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Corporation for National and Community Service and co-chair of America's Promise: The Alliance for Youth, is a natural one for him, after decades of creating such programs. VISTA was a precursor of Americorps and America's Promise. The latter was founded in 1997 to give people the chance to serve their community. It is a bipartisan effort. Its first chairperson was General Colin Powell, and when he became Secretary of State, his wife Alma Powell agreed to co-chair with Harris Wofford. Defining its aims, Wofford said, "America's Promise is trying to show that in this complex modern world, you can achieve great goals, for children and youth, by a form of collaboration that brings all levels of government together with the corporate world, with the education community, with the religious communities, with youth-serving organizations, with nongovernmental organizations in a collaboration around specific goals in the community." The five goals of America's Promise are that "Every young person should have a caring adult in their life, a mentor or a coach. Second, everyone should have structured activities in

safe places in non-school hours. Third, every young person should have a healthy start-the mother should have prenatal care and health education and immunization and access to health care. Fourth, children should have an effective education. Extra tutoring should be provided for children who can't read independently by the end of grade three. Finally, every young person should have not only opportunities to serve and give back, but should be asked and challenged to work in the community on hard problems, and learn citizenship by doing it." Communities, schools and various organizations collaborate on these efforts, which are targeted at the poorest young people. "There are some 800 partners of America's Promise nationally, of whom about 400 are corporate partners and another 400 are nongovernmental organizations," Wofford says. Large youth orgaInteracting with children at a Kansas City Missouri school which is part of the America Promise network. Wofford is dedicated to citizens 'service by helping young peopleand young people giving back.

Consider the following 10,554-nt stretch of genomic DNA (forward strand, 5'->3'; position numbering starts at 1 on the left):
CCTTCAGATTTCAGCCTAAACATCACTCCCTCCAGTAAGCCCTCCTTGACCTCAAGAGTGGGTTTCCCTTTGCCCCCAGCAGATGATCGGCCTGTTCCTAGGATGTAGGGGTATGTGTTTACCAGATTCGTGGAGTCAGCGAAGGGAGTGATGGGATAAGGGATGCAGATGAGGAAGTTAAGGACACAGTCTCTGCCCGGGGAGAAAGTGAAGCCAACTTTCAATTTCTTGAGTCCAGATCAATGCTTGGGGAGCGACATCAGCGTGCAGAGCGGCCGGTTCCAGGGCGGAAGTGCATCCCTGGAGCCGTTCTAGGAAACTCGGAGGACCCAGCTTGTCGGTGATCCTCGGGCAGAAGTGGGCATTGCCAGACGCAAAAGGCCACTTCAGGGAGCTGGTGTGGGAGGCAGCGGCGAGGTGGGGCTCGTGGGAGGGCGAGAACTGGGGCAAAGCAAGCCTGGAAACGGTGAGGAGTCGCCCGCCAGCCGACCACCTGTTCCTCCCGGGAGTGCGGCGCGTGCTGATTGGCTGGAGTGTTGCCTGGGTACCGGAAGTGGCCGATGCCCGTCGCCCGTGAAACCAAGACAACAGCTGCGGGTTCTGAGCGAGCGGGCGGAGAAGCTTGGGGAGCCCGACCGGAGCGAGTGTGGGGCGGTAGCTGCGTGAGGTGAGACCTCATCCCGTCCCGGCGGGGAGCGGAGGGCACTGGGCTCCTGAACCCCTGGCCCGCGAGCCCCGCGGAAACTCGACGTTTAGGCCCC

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nizations such as Boys and Girls Clubs, Girls Scouts, YMCAs, Big Brothers and Big Sisters are partners. The Red Cross and other community services organizations also participate. Besides disadvantaged youngsters, the program focuses on "the 15 million kids who are not getting after-school programs and tutoring and need a mentor in their lives. All young people need these promises," Wofford maintains. They also need to "become active duty citizens," and give back to the community. But people often see citizen service as a time-intensive endeavor requiring the dedication of a Gandhi or a King. Wofford's view is uncompromising: "We all, in different ways, should be little Gandhis and little Martin Luther Kings. Not expecting to enter the world stage, anymore than young people who discover the excitement of sports and have role models who became world stars and multimillionaires should think that ifthey pursue sports they are going to be world stars and multimillionaires. But having that as a challenge is a good thing." He adds, unsurprisingly, given his own track record, "I am on the side of very high expectations, even at the risk oftension and strain in the gap between the ideal and the reality. And American history at its best has set-for example in the Declaration of Independence-the high goal of liberty and justice for all, stating as a 'self evident truth that all men are created equal and endowed by the Creator with certain inalienable rights.' Seeing that as a selfevident truth when it was obviously then, and now, very controversial, I think was a great thing." Wofford acknowledges the danger in the gap between the goal and its accomplishment, "But T favor living dangerously. I guess the much greater frustration for me is not that we have too high expectations and we don't live up to them, but there is too great a sense that there is nothing you can do about it, and you can't control anything. So I would like people ~ to be educated to believe that they can ~ change things. And if they become heav~ ily strained in trying to do it and being ~ disappointed, it's better than the value~ lessness that comes in saying, well, we ~ can't do anything about that." D

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Profile for SPAN magazine

SPAN: July/August 2003  

An American Gharana?; Digital Railroad to Fly; Think Tanks & U.S. Foreign Policy; Can Economic Diplomacy in South Asia Work?; Muscle & Magic...

SPAN: July/August 2003  

An American Gharana?; Digital Railroad to Fly; Think Tanks & U.S. Foreign Policy; Can Economic Diplomacy in South Asia Work?; Muscle & Magic...

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